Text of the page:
In 1937, nine year old Moyer "Sonny" Bupp was the highest paid male child extra in Hollywood. That was the year he co-starred as a crippled boy in the well-known Three Stooges short Cash and Carry. The same year he appeared in minor roles in Frank Capra's Lost Horizon, Busby Berkeley's Hollywood Hotel and the movie debut of Ronald Reagan, Love Is on the Air, in which Bupp also sings "London Bridge is Falling Down" and shares the screen with his older brother Tommy.

A few years later, Sonny Bupp played his most famous character, Charles Foster Kane III, son of the title character of Citizen Kane. In 1943, he appeared in his final film, Eyes of the Underworld (aka Criminals of the Underworld), then according to his death notice in the Las Vegas Review-Journal, he served in the army during World War II -- although he must have been only 17 by war's end. His death notice says he went on to work as an automotive warehouse manager, while the IMDb claims he was an executive at Ford Motors. Either way, it is sad news that Bupp passed away November 1, in Henderson, Nevada, leaving behind no more known remaining survivors of Kane.

Bupp, along with brother Tommy and sisters June and Ann, became child actors when their family moved from New York City to California in the early years of the Depression with some intentions of getting the kids into showbiz (a fifth sibling, Paul, never ended up getting in). Sonny and Tommy had the greatest success, and in addition to Love Is on the Air, they both appeared in San Francisco with Clark Gable and Spencer Tracy, Swing Your Lady with Humphrey Bogart, When Tomorrow Comes with Irene Dunne and Kid Millions, which also featured Ann. Aside from his recognizable roles in Cash and Carry and Citizen Kane, Bupp may also be familiar for playing President Lincoln's terminally ill son Willie in 1940's Abe Lincoln in Illinois, as well as for a significant role in Three Faces West with John Wayne. He appears as an extra in other major films, including Sergeant York, San Francisco, The Devil and Daniel Webster and Angels with Dirty Faces. He was profiled in Tom and Jim Goldrup's book Growing Up on the Set: Interviews with 39 Former Child Actors of Classic Film and Television, in which he's quoted as saying, "I never liked being a child actor in films. In fact, I dreaded seeing [his agent] Mr. Olynick's car parked in front of our house, knowing it meant going on another interview for a movie part ... There is no camaraderie at all in motion pictures."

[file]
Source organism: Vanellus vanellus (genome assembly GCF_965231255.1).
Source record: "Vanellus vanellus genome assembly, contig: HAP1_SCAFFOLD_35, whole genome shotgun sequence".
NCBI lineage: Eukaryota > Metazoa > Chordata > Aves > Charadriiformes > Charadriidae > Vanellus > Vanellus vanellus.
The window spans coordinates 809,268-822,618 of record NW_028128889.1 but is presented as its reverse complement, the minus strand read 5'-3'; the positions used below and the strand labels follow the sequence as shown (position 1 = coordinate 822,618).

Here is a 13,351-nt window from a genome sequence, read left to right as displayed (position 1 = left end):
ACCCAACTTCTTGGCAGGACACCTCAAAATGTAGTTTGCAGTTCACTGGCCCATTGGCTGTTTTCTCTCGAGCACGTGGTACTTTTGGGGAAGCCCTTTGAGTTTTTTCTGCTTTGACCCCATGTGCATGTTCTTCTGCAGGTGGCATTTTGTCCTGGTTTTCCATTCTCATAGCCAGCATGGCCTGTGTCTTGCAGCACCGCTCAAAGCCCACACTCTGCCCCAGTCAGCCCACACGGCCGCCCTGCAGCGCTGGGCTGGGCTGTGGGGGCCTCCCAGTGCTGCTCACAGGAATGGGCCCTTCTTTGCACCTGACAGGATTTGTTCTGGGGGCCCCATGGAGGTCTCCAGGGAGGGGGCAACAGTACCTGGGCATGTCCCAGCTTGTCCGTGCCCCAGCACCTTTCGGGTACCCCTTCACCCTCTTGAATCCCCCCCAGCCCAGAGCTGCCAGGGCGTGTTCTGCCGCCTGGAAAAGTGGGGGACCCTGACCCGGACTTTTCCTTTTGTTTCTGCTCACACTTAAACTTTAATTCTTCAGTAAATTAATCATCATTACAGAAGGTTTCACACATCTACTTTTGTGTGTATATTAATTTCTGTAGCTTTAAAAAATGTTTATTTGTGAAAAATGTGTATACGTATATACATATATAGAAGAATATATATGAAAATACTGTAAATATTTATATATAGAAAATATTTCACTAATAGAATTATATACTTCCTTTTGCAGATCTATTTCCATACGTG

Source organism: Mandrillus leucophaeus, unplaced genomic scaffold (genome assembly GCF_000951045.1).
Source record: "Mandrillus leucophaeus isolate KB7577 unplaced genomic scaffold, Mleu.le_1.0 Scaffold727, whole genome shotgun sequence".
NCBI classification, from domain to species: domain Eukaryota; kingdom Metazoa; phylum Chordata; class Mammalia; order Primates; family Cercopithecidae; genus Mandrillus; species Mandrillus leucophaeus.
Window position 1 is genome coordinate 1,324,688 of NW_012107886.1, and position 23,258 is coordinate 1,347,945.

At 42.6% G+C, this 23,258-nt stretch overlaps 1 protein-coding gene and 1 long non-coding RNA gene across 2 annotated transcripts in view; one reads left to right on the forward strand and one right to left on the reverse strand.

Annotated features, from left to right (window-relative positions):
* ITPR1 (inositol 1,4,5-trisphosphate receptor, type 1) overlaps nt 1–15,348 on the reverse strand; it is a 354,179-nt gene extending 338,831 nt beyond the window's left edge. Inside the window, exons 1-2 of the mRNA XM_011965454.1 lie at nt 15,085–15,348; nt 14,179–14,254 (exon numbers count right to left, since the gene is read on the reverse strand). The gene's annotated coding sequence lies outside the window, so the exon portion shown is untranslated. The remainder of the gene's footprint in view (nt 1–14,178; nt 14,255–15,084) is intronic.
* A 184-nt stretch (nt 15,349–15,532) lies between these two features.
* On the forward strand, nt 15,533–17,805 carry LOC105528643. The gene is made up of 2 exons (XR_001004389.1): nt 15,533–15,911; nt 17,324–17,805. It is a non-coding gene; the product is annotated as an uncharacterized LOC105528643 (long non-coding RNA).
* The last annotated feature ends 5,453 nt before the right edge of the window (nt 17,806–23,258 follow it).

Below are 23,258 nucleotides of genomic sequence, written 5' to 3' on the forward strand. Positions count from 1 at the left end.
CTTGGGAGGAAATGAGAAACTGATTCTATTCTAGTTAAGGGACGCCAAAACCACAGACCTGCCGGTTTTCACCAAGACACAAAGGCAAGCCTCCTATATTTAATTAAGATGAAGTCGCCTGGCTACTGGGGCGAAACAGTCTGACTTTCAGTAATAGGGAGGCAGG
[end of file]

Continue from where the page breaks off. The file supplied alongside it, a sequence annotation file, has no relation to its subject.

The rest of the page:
You can see his few moments as little Charlie Kane in this section of Citizen Kane:

categories Cinematical